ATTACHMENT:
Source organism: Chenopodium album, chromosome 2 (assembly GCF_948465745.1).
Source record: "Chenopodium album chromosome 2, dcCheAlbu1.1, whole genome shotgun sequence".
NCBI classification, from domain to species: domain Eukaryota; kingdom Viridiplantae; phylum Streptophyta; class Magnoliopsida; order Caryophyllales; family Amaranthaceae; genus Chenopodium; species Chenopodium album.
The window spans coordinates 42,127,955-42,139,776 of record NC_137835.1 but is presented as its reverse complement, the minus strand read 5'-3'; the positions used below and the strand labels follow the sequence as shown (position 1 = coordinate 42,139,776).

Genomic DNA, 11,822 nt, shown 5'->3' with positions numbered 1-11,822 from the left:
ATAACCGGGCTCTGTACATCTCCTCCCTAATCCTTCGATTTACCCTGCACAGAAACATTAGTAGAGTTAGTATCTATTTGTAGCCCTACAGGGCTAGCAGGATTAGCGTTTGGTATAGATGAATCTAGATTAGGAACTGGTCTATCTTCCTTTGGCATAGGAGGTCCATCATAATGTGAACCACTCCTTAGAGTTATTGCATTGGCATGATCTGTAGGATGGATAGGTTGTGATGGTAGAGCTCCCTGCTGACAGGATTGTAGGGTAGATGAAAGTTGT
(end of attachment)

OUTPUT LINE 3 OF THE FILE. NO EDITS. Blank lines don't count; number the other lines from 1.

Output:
NCBI classification, from domain to species: domain Eukaryota; kingdom Viridiplantae; phylum Streptophyta; class Magnoliopsida; order Caryophyllales; family Amaranthaceae; genus Chenopodium; species Chenopodium album.